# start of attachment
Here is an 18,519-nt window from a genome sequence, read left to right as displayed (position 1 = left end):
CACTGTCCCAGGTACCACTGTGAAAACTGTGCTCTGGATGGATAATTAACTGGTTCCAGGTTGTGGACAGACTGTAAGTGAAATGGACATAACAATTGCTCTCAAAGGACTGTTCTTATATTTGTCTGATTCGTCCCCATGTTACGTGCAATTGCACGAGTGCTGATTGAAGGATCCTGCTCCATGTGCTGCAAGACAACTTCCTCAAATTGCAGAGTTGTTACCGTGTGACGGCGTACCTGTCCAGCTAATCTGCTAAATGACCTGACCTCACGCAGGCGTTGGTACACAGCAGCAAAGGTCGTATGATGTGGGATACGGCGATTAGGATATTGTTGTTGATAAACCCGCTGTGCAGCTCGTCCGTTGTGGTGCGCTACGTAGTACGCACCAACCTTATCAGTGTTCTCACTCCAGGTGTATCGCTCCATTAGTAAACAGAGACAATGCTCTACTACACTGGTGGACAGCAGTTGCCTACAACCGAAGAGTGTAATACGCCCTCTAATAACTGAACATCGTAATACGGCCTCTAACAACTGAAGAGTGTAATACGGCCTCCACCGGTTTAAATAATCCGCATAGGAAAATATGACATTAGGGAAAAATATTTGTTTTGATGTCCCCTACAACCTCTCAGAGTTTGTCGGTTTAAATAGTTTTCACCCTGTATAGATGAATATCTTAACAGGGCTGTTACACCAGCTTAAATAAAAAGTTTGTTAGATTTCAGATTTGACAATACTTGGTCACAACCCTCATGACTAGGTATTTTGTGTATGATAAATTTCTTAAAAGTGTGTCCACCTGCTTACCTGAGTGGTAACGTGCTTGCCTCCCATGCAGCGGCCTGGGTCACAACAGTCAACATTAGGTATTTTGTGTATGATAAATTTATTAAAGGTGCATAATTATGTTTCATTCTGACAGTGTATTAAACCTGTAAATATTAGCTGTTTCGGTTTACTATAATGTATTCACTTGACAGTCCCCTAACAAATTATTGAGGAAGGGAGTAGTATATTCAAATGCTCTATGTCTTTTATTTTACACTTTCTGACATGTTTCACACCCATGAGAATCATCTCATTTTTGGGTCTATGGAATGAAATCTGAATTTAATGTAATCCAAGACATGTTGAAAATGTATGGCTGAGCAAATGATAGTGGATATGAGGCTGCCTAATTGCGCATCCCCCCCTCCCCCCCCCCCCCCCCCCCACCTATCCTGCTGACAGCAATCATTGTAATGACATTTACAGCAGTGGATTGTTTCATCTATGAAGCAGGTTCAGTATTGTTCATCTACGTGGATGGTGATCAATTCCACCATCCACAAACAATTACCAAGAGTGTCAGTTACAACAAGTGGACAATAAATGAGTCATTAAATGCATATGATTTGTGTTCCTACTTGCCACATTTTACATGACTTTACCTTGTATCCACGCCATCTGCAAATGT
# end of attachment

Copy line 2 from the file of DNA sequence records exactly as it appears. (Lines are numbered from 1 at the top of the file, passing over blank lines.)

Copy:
CACTGTCCCAGGTACCACTGTGAAAACTGTGCTCTGGATGGATAATTAACTGGTTCCAGGTTGTGGACAGACTGTAAGTGAAATGGACATAACAATTGCTCTCAAAGGACTGTTCTTATATTTGTCTGATTCGTCCCCATGTTACGTGCAATTGCACGAGTGCTGATTGAAGGATCCTGCTCCATGTGCTGCAAGACAACTTCCTCAAATTGCAGAGTTGTTACCGTGTGACGGCGTACCTGTCCAGCTAATCTGCTAAATGACCTGACCTCACGCAGGCGTTGGTACACAGCAGCAAAGGTCGTATGATGTGGGATACGGCGATTAGGATATTGTTGTTGATAAACCCGCTGTGCAGCTCGTCCGTTGTGGTGCGCTACGTAGTACGCACCAACCTTATCAGTGTTCTCACTCCAGGTGTATCGCTCCATTAGTAAACAGAGACAATGCTCTACTACACTGGTGGACAGCAGTTGCCTACAACCGAAGAGTGTAATACGCCCTCTAATAACTGAACATCGTAATACGGCCTCTAACAACTGAAGAGTGTAATACGGCCTCCACCGGTTTAAATAATCCGCATAGGAAAATATGACATTAGGGAAAAATATTTGTTTTGATGTCCCCTACAACCTCTCAGAGTTTGTCGGTTTAAATAGTTTTCACCCTGTATAGATGAATATCTTAACAGGGCTGTTACACCAGCTTAAATAAAAAGTTTGTTAGATTTCAGATTTGACAATACTTGGTCACAACCCTCATGACTAGGTATTTTGTGTATGATAAATTTCTTAAAAGTGTGTCCACCTGCTTACCTGAGTGGTAACGTGCTTGCCTCCCATGCAGCGGCCTGGGTCACAACAGTCAACATTAGGTATTTTGTGTATGATAAATTTATTAAAGGTGCATAATTATGTTTCATTCTGACAGTGTATTAAACCTGTAAATATTAGCTGTTTCGGTTTACTATAATGTATTCACTTGACAGTCCCCTAACAAATTATTGAGGAAGGGAGTAGTATATTCAAATGCTCTATGTCTTTTATTTTACACTTTCTGACATGTTTCACACCCATGAGAATCATCTCATTTTTGGGTCTATGGAATGAAATCTGAATTTAATGTAATCCAAGACATGTTGAAAATGTATGGCTGAGCAAATGATAGTGGATATGAGGCTGCCTAATTGCGCATCCCCCCCTCCCCCCCCCCCCCCCCCCCACCTATCCTGCTGACAGCAATCATTGTAATGACATTTACAGCAGTGGATTGTTTCATCTATGAAGCAGGTTCAGTATTGTTCATCTACGTGGATGGTGATCAATTCCACCATCCACAAACAATTACCAAGAGTGTCAGTTACAACAAGTGGACAATAAATGAGTCATTAAATGCATATGATTTGTGTTCCTACTTGCCACATTTTACATGACTTTACCTTGTATCCACGCCATCTGCAAATGT